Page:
“Government should do for people what they can’t do for themselves and no more.” This quote by Abraham Lincoln is a cornerstone for what the role of government should be in the United States. As an American, this quote stands out to me like “Yes, I can” and “I have a dream.”
You can get into college. You can get a good job. You can even invent an iPod or Facebook or anything you can think of. One of the major advantages of being an American is that you can say without hesitation “I can.”
A black man is president and there are still people who do not believe in the potential I have witnessed with my own two eyes. There have always been those who do not believe that if you take pride in and polish your craft, anything is possible. Since November 2008, there have been more friends and professors who say “We can’t.” They would have you believe that government is the key to success and equality is no longer good enough.
Equality is still effective. Imposing a tax on the wealthiest of us (or increasing the tax rate for high income earners) will generate tax revenue; however, you do this by imposing an inequality in the form of a tax. Our tax code is already progressive. High-income earners pay as high as a 30 percent tax rate right now and this will go up as of January 2013.
Our president’s policy will increase this rate even further; only imposing the increase on a certain group of people who make more than $250,000 per year. It’s difficult to process because the same gays and blacks, who largely support the president, while fighting tooth and nail for equality, are now supporting this unequal tax on small business owners and successful people. Where does it stop and should the government take half of what you make?
Government is not the key to success, so don’t believe the hype. I love people who say that the only reason we have a black president is because Barack Obama benefited from affirmative action programs while he was applying to college. I also love people who tell me that affirmative action programs, as well as food stamps, unemployment and social welfare, have helped inner-city blacks to the point that they owe their success to handouts and entitlements.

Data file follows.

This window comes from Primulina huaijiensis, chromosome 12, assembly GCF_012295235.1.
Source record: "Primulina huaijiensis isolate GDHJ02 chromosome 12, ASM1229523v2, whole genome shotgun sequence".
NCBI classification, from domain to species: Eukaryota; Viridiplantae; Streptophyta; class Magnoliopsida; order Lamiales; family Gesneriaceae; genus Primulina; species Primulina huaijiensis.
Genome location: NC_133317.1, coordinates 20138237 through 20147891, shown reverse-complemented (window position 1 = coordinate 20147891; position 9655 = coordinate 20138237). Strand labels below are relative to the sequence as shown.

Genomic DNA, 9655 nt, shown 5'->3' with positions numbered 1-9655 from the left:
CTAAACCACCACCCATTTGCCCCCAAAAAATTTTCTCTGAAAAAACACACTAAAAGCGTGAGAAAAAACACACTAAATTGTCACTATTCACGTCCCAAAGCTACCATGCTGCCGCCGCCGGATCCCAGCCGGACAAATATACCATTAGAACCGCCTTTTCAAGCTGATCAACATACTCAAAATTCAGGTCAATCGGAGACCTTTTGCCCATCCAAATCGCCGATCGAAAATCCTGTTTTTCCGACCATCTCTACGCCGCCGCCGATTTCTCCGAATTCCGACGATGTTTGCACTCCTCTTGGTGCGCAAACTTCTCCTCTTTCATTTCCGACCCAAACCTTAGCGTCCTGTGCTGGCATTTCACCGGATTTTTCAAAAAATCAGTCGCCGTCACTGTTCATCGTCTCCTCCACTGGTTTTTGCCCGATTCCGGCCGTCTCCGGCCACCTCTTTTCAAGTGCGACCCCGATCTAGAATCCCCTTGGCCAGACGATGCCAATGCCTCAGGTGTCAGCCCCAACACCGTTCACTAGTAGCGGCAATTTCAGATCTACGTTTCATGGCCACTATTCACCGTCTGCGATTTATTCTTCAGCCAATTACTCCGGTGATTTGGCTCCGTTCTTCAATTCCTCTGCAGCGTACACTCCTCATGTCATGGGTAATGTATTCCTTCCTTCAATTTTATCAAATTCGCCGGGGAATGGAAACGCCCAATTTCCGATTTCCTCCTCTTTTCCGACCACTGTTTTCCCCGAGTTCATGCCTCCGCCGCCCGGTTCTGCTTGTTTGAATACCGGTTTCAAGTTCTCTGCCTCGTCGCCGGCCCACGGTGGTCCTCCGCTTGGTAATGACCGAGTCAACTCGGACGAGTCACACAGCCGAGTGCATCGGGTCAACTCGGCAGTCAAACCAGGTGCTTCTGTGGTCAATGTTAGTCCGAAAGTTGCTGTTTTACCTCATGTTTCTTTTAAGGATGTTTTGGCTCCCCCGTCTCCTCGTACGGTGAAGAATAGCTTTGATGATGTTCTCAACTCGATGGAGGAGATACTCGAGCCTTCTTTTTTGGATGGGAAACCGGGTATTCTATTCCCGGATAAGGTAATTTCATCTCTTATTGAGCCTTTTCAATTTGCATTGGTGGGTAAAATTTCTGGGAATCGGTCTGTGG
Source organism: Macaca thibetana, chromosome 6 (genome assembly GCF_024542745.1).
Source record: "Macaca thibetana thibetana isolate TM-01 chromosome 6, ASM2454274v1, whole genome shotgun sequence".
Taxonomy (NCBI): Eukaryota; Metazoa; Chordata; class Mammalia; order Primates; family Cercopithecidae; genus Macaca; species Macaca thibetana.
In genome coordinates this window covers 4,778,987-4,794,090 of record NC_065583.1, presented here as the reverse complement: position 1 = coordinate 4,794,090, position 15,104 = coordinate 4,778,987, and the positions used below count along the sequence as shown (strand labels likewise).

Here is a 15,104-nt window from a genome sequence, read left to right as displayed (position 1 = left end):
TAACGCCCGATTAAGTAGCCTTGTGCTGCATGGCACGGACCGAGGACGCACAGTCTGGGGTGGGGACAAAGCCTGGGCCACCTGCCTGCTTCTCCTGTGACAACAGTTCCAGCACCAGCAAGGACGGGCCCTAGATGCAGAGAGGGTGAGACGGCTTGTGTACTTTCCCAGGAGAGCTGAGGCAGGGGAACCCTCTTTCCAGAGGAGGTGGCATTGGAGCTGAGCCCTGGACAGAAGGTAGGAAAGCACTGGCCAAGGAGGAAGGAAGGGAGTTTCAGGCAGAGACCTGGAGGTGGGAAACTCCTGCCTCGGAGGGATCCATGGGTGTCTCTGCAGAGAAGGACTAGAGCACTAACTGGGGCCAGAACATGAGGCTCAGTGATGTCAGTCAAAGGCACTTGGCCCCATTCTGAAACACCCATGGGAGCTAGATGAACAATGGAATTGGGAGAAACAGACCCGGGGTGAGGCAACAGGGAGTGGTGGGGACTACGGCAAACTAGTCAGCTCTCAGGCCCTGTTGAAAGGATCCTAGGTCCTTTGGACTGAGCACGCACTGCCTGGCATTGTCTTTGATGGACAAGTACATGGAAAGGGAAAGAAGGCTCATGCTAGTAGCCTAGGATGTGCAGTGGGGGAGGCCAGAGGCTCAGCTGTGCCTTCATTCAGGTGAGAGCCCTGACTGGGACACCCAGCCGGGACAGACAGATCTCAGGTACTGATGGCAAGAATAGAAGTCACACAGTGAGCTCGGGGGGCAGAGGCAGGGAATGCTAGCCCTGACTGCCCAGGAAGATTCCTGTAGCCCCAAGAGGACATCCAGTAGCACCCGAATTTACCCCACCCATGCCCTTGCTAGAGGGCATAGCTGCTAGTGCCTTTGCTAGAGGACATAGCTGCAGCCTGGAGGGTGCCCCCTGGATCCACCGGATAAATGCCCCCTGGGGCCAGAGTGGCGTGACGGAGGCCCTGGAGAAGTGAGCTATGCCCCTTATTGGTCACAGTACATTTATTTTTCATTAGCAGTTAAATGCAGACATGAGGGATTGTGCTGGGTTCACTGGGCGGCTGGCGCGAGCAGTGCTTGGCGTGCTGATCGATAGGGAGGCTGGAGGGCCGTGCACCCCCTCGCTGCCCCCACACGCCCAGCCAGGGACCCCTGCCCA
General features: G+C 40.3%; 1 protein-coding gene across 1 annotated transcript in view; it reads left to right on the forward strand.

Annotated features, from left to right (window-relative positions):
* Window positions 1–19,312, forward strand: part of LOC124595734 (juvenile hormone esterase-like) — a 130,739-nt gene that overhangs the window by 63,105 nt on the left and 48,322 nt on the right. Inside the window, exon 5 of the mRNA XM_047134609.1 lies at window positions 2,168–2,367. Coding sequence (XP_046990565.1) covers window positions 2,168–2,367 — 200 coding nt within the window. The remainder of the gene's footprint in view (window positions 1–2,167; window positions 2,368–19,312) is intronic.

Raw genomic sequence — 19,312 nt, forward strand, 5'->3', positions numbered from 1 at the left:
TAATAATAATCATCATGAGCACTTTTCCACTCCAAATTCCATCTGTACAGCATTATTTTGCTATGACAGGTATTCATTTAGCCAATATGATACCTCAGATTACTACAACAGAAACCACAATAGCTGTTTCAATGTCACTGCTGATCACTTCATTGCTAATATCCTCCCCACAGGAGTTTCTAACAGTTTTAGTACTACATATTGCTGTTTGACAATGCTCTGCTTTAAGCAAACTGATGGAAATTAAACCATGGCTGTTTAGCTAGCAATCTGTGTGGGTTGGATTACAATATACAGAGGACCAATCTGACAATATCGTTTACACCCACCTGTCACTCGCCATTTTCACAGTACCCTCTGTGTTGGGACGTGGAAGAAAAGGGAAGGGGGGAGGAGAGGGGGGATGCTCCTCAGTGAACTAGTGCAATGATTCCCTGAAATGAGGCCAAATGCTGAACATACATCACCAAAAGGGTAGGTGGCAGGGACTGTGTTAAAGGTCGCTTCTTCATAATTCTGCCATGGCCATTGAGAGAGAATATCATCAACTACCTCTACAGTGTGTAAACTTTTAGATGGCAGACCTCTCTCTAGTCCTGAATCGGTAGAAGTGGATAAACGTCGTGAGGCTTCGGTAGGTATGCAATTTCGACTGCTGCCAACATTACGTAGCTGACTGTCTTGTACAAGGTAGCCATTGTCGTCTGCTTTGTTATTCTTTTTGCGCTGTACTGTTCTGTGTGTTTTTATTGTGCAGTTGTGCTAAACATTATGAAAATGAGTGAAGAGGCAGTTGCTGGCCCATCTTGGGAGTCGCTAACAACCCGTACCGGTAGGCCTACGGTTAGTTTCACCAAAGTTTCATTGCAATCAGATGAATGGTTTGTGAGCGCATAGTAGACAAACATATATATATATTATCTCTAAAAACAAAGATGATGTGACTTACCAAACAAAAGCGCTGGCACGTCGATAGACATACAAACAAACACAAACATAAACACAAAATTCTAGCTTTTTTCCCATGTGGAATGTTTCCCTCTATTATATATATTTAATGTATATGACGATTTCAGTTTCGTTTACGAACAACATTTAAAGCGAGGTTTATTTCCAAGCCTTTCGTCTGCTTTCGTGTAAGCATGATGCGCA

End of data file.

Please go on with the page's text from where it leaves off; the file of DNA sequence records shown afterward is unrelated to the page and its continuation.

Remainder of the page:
These people are so wrong it hurts. If any of this were true, then the people I know who live in Queens, Brooklyn and the Bronx who get loads of government support should be keeping up with the Joneses. In other words, success should be raining down on inner-city minorities because they are the people often on food stamps, welfare, unemployment and benefiting from affirmative action programs. Unfortunately, this is not the case.
Inner-city minorities who take advantage of these programs tend to stay on these programs. This perpetuates generations of poverty in a cycle which has become almost impossible to break. Many of these people will vote for Obama regardless of what he says or does because he advocates for the programs some people live off of. It stinks not having the luxury of choosing your candidate based on who is better in debates, but when you have a family to feed the choice is easy.
People ask me all the time: Why are you a black man voting for Romney and the Republican ticket? I usually answer like this: I will continue to fight for those who don’t have the luxury of choosing. I will use my vote to speak up for values of equality. No man will control my vote through handouts and entitlements. I will seek the best candidate over the best party. Forget me as a black man or as a Republican. These things make us all American. These values unite us.
– Johnathan Josephs, junior political science major